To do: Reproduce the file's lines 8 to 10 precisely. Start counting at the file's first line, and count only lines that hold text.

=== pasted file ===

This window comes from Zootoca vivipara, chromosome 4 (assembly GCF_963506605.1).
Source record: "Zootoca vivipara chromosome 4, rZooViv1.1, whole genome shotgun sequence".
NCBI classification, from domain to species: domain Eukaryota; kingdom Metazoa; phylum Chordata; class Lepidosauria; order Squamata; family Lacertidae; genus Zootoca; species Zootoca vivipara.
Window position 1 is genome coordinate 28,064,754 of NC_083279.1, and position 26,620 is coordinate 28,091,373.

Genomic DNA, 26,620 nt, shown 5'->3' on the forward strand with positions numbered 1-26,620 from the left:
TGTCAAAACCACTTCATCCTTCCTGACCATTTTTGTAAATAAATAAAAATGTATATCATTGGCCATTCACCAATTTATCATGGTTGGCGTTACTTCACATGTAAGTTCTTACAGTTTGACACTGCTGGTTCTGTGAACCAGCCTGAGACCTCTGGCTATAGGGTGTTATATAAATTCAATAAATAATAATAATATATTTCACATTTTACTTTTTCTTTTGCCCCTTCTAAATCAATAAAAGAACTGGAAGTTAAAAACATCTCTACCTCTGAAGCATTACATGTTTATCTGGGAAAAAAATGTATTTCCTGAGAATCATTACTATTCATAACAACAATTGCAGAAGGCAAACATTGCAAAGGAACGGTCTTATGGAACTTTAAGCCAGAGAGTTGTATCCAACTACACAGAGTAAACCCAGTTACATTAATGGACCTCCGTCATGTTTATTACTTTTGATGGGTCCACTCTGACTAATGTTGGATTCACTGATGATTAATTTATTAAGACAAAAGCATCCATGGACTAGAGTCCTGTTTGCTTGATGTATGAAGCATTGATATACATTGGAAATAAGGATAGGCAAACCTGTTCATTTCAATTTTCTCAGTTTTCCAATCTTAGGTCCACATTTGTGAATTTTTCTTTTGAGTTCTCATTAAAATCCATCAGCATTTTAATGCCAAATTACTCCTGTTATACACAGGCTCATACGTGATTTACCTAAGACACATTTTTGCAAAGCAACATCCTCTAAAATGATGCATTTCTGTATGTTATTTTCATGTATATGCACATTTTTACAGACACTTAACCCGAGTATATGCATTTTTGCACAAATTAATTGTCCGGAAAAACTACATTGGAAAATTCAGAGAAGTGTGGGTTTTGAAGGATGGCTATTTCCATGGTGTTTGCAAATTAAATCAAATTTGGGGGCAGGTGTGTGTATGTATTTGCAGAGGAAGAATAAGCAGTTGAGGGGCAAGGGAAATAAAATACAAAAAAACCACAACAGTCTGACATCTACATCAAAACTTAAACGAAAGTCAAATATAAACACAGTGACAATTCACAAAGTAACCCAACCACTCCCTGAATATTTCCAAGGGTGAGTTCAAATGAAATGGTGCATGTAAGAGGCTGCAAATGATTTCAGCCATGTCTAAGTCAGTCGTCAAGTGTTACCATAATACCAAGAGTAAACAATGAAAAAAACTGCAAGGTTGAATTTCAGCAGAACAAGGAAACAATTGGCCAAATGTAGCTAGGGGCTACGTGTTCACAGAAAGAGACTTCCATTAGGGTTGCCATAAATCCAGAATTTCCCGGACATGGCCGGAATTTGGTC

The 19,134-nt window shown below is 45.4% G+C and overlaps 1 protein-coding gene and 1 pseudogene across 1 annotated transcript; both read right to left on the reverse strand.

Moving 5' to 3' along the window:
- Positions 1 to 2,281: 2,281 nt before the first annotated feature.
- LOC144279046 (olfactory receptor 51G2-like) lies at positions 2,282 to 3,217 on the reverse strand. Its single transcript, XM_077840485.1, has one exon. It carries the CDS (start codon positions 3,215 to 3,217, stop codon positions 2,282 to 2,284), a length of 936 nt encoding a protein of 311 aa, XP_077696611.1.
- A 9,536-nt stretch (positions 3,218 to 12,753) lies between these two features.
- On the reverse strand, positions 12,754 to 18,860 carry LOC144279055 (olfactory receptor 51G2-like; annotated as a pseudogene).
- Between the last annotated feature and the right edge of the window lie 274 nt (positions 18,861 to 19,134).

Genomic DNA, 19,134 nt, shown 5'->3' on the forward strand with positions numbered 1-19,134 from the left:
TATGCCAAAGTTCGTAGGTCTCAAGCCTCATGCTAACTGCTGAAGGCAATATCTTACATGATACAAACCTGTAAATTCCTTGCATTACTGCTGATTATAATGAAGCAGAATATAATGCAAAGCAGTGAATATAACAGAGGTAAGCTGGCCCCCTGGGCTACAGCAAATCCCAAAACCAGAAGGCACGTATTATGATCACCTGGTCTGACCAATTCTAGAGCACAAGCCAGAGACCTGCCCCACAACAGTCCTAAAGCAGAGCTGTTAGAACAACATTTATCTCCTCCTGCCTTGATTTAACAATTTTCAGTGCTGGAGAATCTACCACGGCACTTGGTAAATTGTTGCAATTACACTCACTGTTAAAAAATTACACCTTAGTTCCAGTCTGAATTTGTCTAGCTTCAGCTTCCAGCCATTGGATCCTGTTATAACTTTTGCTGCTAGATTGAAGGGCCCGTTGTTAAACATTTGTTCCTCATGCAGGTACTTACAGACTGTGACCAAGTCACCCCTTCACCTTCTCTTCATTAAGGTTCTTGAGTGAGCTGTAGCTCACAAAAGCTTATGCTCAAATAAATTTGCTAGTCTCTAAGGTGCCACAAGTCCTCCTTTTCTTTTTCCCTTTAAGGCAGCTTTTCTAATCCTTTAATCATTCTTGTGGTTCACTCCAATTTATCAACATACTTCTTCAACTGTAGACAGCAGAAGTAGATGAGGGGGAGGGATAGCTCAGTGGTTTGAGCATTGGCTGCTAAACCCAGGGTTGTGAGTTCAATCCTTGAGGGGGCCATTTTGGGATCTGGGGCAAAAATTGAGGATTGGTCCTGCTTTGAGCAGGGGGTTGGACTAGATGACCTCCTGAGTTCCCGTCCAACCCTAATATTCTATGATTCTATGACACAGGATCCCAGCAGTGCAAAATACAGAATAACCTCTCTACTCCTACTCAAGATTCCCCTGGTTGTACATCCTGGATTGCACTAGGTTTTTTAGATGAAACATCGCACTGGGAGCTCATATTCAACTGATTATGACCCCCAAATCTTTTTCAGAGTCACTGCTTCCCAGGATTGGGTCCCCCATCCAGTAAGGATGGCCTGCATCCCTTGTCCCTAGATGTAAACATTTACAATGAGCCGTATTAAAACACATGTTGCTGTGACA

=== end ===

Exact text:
Moving 5' to 3' along the window:
- Positions 1 to 2,281: 2,281 nt before the first annotated feature.
- LOC144279046 (olfactory receptor 51G2-like) lies at positions 2,282 to 3,217 on the reverse strand. Its single transcript, XM_077840485.1, has one exon. It carries the CDS (start codon positions 3,215 to 3,217, stop codon positions 2,282 to 2,284), a length of 936 nt encoding a protein of 311 aa, XP_077696611.1.